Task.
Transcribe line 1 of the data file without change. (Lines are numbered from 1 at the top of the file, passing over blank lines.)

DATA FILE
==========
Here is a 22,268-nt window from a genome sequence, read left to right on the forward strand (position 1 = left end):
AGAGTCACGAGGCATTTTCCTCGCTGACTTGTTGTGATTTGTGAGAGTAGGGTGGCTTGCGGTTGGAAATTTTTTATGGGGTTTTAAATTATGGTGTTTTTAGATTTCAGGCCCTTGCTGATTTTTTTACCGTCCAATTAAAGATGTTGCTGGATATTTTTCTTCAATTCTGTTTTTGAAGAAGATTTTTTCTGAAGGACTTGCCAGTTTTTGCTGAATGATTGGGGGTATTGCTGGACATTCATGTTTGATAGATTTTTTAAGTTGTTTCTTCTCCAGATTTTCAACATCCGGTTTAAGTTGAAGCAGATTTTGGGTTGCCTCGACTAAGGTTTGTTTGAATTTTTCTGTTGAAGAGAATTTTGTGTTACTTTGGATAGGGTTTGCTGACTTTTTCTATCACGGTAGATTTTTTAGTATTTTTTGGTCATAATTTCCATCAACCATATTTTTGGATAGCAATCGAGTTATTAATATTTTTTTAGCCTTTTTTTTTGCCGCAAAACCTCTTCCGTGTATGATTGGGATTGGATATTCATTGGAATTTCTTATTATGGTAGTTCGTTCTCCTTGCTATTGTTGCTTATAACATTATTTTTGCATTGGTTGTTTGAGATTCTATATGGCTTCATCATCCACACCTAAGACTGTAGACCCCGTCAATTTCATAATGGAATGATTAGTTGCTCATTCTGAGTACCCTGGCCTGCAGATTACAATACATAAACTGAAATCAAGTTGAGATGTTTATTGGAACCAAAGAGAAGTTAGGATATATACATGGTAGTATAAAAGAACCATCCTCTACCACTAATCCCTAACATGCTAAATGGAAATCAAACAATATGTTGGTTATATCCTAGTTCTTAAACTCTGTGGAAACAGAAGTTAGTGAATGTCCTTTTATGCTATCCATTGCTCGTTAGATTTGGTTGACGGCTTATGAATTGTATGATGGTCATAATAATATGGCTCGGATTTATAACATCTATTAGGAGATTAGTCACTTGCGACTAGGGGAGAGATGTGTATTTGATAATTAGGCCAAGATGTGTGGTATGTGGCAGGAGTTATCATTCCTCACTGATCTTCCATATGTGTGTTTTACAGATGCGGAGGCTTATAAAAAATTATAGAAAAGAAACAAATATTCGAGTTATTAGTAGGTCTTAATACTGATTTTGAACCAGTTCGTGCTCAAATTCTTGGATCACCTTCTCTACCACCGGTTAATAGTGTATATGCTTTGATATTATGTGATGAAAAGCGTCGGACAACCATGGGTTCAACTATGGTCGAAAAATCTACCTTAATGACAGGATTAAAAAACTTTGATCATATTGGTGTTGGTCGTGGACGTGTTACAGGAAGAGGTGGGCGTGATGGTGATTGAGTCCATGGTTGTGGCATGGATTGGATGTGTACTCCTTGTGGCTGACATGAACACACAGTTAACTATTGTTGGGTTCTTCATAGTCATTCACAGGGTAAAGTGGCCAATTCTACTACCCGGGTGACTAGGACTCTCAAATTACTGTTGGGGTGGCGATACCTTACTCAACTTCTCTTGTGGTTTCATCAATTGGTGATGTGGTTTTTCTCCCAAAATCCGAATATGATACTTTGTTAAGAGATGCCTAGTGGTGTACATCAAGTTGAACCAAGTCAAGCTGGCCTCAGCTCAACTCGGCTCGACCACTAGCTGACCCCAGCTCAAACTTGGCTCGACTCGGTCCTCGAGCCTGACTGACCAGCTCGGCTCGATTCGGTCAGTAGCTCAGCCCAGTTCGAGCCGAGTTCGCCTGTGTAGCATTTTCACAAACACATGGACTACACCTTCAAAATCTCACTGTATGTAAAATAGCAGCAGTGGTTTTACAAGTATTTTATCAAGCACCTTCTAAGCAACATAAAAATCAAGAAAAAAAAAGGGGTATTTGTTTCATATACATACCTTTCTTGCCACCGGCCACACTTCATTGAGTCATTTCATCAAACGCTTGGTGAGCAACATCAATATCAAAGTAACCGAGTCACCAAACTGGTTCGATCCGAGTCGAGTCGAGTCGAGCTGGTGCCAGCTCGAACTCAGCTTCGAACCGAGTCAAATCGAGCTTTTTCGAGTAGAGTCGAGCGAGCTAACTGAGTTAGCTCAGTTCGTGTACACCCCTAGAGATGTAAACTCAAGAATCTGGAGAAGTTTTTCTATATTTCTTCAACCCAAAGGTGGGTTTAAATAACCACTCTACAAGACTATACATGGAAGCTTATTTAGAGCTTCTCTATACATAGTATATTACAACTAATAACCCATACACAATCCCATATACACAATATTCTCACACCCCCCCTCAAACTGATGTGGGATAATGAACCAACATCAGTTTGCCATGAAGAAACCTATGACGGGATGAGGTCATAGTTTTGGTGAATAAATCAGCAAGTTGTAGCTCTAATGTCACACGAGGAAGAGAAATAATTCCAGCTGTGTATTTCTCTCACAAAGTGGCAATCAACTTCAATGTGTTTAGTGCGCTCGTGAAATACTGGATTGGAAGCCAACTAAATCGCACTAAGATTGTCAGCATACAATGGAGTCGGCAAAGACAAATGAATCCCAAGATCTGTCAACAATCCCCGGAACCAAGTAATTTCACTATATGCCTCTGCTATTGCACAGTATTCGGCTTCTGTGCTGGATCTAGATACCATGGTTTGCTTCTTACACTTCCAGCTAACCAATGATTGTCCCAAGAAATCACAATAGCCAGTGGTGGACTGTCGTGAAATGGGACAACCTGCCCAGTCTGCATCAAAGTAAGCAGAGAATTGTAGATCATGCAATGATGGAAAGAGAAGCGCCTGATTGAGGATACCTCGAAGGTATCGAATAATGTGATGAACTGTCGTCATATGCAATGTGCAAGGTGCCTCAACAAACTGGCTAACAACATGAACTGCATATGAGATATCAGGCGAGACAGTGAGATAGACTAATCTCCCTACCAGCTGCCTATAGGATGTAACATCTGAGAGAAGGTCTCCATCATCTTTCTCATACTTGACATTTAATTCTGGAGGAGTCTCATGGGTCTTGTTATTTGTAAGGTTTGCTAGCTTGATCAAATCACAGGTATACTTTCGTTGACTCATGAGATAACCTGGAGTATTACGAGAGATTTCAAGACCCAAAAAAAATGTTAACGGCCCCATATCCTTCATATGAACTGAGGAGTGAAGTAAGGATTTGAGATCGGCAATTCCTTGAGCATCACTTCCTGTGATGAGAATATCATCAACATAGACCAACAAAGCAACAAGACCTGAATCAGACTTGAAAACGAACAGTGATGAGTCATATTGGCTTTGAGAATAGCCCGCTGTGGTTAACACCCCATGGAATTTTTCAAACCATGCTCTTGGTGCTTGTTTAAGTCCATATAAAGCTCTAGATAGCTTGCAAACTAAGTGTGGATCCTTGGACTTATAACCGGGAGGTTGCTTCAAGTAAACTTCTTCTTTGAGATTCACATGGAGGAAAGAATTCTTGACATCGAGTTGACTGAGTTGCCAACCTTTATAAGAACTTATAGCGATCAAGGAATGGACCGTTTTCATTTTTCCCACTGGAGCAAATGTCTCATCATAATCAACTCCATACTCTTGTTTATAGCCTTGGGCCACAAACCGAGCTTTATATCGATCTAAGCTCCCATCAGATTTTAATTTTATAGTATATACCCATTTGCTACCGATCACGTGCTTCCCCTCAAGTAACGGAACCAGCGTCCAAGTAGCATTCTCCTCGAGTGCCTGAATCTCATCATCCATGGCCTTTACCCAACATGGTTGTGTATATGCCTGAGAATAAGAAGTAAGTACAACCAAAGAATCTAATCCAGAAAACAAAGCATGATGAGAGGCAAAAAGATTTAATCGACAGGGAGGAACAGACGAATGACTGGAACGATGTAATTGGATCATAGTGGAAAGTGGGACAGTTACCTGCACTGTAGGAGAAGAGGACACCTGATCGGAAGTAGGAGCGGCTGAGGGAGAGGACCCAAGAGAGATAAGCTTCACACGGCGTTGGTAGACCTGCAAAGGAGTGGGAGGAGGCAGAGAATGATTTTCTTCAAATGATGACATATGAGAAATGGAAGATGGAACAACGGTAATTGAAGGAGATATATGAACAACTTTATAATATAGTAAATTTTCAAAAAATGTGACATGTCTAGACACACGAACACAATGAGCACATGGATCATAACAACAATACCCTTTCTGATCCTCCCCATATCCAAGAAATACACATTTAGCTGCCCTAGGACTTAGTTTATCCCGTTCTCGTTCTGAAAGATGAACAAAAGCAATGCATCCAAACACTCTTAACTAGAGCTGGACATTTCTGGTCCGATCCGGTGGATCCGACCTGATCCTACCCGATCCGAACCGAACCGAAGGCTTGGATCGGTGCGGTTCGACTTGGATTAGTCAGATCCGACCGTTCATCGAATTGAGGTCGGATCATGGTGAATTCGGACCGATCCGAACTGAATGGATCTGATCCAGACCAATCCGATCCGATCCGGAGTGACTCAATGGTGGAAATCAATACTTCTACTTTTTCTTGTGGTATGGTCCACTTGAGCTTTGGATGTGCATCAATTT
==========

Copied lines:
Here is a 22,268-nt window from a genome sequence, read left to right on the forward strand (position 1 = left end):